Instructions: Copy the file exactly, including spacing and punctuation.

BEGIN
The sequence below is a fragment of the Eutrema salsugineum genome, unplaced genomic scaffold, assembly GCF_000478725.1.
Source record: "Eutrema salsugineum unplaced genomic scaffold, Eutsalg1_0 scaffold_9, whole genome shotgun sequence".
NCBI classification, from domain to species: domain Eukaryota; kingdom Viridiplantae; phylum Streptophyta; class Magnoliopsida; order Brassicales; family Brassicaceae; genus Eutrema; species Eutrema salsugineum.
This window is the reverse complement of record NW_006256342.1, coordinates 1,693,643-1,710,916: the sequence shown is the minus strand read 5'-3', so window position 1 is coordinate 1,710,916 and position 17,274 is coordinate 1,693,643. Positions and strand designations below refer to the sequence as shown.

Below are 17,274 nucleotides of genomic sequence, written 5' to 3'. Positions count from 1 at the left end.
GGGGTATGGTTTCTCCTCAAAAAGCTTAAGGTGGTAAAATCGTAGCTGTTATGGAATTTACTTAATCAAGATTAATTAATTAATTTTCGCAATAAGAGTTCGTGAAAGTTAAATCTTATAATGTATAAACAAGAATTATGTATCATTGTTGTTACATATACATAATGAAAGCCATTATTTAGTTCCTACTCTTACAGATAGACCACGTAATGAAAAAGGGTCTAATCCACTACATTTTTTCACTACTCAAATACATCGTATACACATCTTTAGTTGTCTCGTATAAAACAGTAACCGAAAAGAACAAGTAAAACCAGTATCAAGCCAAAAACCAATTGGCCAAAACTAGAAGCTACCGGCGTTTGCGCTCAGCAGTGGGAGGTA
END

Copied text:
The sequence below is a fragment of the Eutrema salsugineum genome, unplaced genomic scaffold, assembly GCF_000478725.1.
Source record: "Eutrema salsugineum unplaced genomic scaffold, Eutsalg1_0 scaffold_9, whole genome shotgun sequence".
NCBI classification, from domain to species: domain Eukaryota; kingdom Viridiplantae; phylum Streptophyta; class Magnoliopsida; order Brassicales; family Brassicaceae; genus Eutrema; species Eutrema salsugineum.
This window is the reverse complement of record NW_006256342.1, coordinates 1,693,643-1,710,916: the sequence shown is the minus strand read 5'-3', so window position 1 is coordinate 1,710,916 and position 17,274 is coordinate 1,693,643. Positions and strand designations below refer to the sequence as shown.

Below are 17,274 nucleotides of genomic sequence, written 5' to 3'. Positions count from 1 at the left end.
GGGGTATGGTTTCTCCTCAAAAAGCTTAAGGTGGTAAAATCGTAGCTGTTATGGAATTTACTTAATCAAGATTAATTAATTAATTTTCGCAATAAGAGTTCGTGAAAGTTAAATCTTATAATGTATAAACAAGAATTATGTATCATTGTTGTTACATATACATAATGAAAGCCATTATTTAGTTCCTACTCTTACAGATAGACCACGTAATGAAAAAGGGTCTAATCCACTACATTTTTTCACTACTCAAATACATCGTATACACATCTTTAGTTGTCTCGTATAAAACAGTAACCGAAAAGAACAAGTAAAACCAGTATCAAGCCAAAAACCAATTGGCCAAAACTAGAAGCTACCGGCGTTTGCGCTCAGCAGTGGGAGGTA